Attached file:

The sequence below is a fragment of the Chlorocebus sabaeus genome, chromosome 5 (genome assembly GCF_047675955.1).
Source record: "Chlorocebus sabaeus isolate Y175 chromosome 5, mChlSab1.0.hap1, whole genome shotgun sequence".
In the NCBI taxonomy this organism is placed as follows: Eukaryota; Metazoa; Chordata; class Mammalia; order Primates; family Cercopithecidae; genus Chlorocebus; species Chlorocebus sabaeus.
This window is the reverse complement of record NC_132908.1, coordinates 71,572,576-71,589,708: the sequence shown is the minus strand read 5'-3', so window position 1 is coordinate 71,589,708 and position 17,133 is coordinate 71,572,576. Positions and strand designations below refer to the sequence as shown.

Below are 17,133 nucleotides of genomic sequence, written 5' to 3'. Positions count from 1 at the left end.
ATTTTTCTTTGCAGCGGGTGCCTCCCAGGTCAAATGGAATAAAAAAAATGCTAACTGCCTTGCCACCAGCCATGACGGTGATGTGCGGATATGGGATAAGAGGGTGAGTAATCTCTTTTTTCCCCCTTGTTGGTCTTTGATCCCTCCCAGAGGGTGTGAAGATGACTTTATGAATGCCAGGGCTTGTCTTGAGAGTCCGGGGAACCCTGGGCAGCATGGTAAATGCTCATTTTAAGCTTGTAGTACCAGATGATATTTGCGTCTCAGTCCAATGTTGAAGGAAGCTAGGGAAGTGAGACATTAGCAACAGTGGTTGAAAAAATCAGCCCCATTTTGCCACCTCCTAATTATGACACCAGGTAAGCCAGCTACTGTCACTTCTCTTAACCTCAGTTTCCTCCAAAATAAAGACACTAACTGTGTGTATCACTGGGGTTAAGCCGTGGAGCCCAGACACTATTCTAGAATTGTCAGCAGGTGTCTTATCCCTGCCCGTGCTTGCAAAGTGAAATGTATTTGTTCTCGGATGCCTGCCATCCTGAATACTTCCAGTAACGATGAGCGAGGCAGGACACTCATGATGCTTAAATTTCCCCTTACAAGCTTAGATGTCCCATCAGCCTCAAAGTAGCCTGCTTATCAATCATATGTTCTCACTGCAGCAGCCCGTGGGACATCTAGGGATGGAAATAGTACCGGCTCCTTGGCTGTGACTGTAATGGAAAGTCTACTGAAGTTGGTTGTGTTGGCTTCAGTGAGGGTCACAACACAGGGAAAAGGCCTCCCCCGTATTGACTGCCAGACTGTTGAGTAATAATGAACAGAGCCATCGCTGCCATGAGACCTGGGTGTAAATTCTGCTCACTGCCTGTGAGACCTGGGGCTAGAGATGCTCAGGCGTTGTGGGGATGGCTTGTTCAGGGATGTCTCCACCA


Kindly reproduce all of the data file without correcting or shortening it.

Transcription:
The sequence below is a fragment of the Chlorocebus sabaeus genome, chromosome 5 (genome assembly GCF_047675955.1).
Source record: "Chlorocebus sabaeus isolate Y175 chromosome 5, mChlSab1.0.hap1, whole genome shotgun sequence".
In the NCBI taxonomy this organism is placed as follows: Eukaryota; Metazoa; Chordata; class Mammalia; order Primates; family Cercopithecidae; genus Chlorocebus; species Chlorocebus sabaeus.
This window is the reverse complement of record NC_132908.1, coordinates 71,572,576-71,589,708: the sequence shown is the minus strand read 5'-3', so window position 1 is coordinate 71,589,708 and position 17,133 is coordinate 71,572,576. Positions and strand designations below refer to the sequence as shown.

Below are 17,133 nucleotides of genomic sequence, written 5' to 3'. Positions count from 1 at the left end.
ATTTTTCTTTGCAGCGGGTGCCTCCCAGGTCAAATGGAATAAAAAAAATGCTAACTGCCTTGCCACCAGCCATGACGGTGATGTGCGGATATGGGATAAGAGGGTGAGTAATCTCTTTTTTCCCCCTTGTTGGTCTTTGATCCCTCCCAGAGGGTGTGAAGATGACTTTATGAATGCCAGGGCTTGTCTTGAGAGTCCGGGGAACCCTGGGCAGCATGGTAAATGCTCATTTTAAGCTTGTAGTACCAGATGATATTTGCGTCTCAGTCCAATGTTGAAGGAAGCTAGGGAAGTGAGACATTAGCAACAGTGGTTGAAAAAATCAGCCCCATTTTGCCACCTCCTAATTATGACACCAGGTAAGCCAGCTACTGTCACTTCTCTTAACCTCAGTTTCCTCCAAAATAAAGACACTAACTGTGTGTATCACTGGGGTTAAGCCGTGGAGCCCAGACACTATTCTAGAATTGTCAGCAGGTGTCTTATCCCTGCCCGTGCTTGCAAAGTGAAATGTATTTGTTCTCGGATGCCTGCCATCCTGAATACTTCCAGTAACGATGAGCGAGGCAGGACACTCATGATGCTTAAATTTCCCCTTACAAGCTTAGATGTCCCATCAGCCTCAAAGTAGCCTGCTTATCAATCATATGTTCTCACTGCAGCAGCCCGTGGGACATCTAGGGATGGAAATAGTACCGGCTCCTTGGCTGTGACTGTAATGGAAAGTCTACTGAAGTTGGTTGTGTTGGCTTCAGTGAGGGTCACAACACAGGGAAAAGGCCTCCCCCGTATTGACTGCCAGACTGTTGAGTAATAATGAACAGAGCCATCGCTGCCATGAGACCTGGGTGTAAATTCTGCTCACTGCCTGTGAGACCTGGGGCTAGAGATGCTCAGGCGTTGTGGGGATGGCTTGTTCAGGGATGTCTCCACCA